- Food Colorings
- Snack Foods
How Many Net Carbs are there in Barley Malt Syrup?
Net carbs and the total amount of carbohydrates found in food that is digested in the body and used as energy.
Net carbs are calculated by subtracting fiber from the food’s total carb count.
For more on net carbs and how to calculate these check out our article which is dedicated to net carbs.
Net Carbs In Barley Malt Syrup [Per 100 grams]
There are 71g grams of net carbs found in Barley Malt Syrup.
How Sweet is Barley Malt Syrup?
Sweetness is compared to granulated sugar, aka table sugar.
Table sugar is classified as 100%.
So, if a sugar is recorded as being 50%, that means that it is 50% (half) as sweet as table sugar. If something is recorded as being 1000%, this means that it is 10% as sweet as table sugar.
Barley Malt Syrup is recorded as being 30-50%.
This means that Barley Malt Syrup is less sweet than table sugar.
So, Is Barley Malt Syrup Keto Friendly?
So far, we have been through what Barley Malt Syrup is, the GI of Barley Malt Syrup, and how many net carbs we can expect from the sugar, but, is barley malt syrup keto friendly?.
Barley Malt Syrup is NOT keto-friendly.
It being high on the GI, this means that it is likely to raise insulin levels and lead to glucose being released into the bloodstream. Such sugars should not be consumed on the keto diet.
Furthermore, consuming high GI foods will lead to, sugar cravings, which will, in turn, make you feel hungry.
Now you are a master of keto sugars, why not have a think about what your keto goals are and set a plan as to how you are going to achieve them to smash your NSVs.and truly enjoy the benefits of the keto diet .
Still want to know more about keto sugars? Click on the sugar you are interested in below in order to find out more.
Are Polyols OK on a Keto Diet?
Polyols are low-digestible carbohydrates that are derived from the hydrogenation of their sugar or syrup source (e.g., lactitol from lactose).
In simple terms, polyols are an artificial, sugar-free sweeteners.
A number of reviews have been completed on the impact of polyols on the body. NO negative side effects have been found and even the World Health Organization has deemed them safe for consumption.
This means that you do not need to worry about the consumption of polyols on a keto diet from a health point of view.
But do you need to worry from a net carbs point of view?
Depending on the polyol they cannot be absorbed into the body in the way other sugars are.
They are partially digested and then absorbed in the small intestine.
Some polyols, such as erythritol are fully absorbed here. Other polyols such as xylitol or mannitol are based on where they are metabolized by the liver.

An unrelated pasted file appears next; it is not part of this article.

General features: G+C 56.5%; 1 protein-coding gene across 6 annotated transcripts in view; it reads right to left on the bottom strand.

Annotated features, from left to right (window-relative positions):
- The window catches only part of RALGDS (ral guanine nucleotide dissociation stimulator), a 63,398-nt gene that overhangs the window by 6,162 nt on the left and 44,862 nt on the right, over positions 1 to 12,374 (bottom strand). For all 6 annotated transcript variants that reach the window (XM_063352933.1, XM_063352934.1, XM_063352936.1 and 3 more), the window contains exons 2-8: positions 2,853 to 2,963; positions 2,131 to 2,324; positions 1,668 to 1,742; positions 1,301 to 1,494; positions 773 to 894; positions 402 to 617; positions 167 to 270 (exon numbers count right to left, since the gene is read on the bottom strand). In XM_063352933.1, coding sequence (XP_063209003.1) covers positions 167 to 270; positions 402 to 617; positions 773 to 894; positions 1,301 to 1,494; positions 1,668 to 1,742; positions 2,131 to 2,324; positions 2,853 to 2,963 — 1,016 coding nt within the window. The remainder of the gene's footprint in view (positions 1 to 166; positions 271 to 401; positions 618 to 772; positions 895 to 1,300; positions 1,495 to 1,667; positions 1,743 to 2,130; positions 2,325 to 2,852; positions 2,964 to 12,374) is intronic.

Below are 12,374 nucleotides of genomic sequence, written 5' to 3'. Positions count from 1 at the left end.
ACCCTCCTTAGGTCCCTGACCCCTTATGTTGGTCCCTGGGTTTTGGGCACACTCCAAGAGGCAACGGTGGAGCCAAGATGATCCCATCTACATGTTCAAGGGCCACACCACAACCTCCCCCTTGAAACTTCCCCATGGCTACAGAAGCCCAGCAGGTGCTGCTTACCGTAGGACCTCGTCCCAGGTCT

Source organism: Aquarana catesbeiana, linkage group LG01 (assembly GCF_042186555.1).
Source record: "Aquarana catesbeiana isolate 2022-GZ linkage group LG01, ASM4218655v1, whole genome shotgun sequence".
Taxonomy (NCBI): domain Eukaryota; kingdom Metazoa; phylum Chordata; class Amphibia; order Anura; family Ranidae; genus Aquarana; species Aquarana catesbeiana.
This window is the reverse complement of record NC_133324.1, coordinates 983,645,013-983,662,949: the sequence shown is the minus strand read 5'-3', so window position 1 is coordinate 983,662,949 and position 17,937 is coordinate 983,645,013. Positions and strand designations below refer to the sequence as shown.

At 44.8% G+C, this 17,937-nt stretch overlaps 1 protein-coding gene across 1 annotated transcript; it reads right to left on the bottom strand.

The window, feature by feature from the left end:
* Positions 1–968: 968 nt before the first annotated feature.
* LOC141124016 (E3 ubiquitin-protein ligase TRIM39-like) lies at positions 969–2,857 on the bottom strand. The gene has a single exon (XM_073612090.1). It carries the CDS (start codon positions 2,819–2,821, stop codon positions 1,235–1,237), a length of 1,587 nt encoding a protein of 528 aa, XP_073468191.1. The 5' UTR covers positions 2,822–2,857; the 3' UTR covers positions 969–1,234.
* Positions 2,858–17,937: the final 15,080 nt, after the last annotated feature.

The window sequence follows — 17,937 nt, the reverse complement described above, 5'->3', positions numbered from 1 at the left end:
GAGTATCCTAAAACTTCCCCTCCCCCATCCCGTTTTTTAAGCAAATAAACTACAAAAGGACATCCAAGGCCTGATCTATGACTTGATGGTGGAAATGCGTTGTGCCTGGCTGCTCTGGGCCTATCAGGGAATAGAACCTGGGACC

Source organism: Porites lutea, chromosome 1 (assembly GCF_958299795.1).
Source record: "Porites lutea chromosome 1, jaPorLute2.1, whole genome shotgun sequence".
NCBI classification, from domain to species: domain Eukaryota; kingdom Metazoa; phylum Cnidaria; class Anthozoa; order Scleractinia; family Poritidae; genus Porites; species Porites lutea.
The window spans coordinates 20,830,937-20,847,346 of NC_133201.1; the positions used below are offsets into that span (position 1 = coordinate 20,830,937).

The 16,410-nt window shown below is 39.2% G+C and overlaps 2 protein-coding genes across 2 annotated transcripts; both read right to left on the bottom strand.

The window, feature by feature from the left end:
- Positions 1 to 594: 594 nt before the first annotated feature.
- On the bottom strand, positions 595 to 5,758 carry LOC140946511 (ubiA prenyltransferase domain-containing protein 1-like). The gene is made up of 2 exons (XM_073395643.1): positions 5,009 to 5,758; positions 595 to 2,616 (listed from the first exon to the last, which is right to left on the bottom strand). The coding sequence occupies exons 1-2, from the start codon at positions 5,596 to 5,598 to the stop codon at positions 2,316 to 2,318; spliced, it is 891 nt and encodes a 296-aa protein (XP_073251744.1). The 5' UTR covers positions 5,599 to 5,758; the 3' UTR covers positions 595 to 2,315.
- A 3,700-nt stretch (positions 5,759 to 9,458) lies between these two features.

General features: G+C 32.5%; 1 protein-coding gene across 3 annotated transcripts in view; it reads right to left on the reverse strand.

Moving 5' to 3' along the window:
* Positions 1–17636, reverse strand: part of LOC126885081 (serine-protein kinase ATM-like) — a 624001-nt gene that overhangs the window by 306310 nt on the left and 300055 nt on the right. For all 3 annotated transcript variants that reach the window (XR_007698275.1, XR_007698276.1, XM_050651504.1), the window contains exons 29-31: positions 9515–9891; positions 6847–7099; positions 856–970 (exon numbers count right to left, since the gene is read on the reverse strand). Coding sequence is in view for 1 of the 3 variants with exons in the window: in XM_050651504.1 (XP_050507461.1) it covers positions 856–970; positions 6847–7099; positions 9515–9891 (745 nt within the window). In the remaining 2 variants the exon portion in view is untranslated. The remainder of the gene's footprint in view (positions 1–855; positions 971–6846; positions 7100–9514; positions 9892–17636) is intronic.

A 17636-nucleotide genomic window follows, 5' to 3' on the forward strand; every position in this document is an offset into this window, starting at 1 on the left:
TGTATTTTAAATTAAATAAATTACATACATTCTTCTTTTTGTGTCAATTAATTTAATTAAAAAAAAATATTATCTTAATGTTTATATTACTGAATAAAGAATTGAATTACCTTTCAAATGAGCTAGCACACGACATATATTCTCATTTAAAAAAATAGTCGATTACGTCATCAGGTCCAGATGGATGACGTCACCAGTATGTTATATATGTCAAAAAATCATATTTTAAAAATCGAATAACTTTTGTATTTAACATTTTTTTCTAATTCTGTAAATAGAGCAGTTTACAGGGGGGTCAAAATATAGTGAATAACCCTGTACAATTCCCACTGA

This can lead to a rise in blood sugar (albeit only a small one, due to them being low on the GI). It is for this reason that we do not subtract all carbs from all polyols when calculating our net carbs.
We know this can get confusing, so we have broken this down to make it a lot easier for you.
Below you will find a list of the top keto sugar alternatives and a guide as to what % of them you should deduct in order to calculate the total number of net carbs in a product.
This % is based on the way that the body metabolizes the keto sugar replacement.
Erythritol = Subtract all (100%) of the carbs in order to calculate net carbs
Mannitol = Subtract all (100%) of the carbs in order to calculate net carbs
Sorbitol = Subtract 75% of the total number of carbs from sorbitol in order to calculate net carbs
Isomalt = Subtract 70% of the total number of carbs from sorbitol in order to calculate net carbs
Xylitol = Subtract 65% of the total number of carbs from sorbitol in order to calculate net carbs
Maltitol = Subtract 65% of the total number of carbs from sorbitol in order to calculate net carbs
Are Sugar Alcohols Digestible?
Sugar alcohols are digested, however, our bodies cannot digest sugar alcohols efficiently.
The only exception to this is erythritol. This is absorbed into the body but is not metabolized.
Erythritol is excreted in our urine, with its structure more or less intact.
this means that you should not get any side effects from erythritol. However, some of the other sugar alcohols may lead to side effects such as bloating, nausea, and diarrhea.
Your intake of sugar alcohols should not exceed 35–40 grams per day in order to avoid these potential side effects.
If you experience any issues, reduce your intake of sugar alcohols to see if this removes the problem, if not, seek medical advice.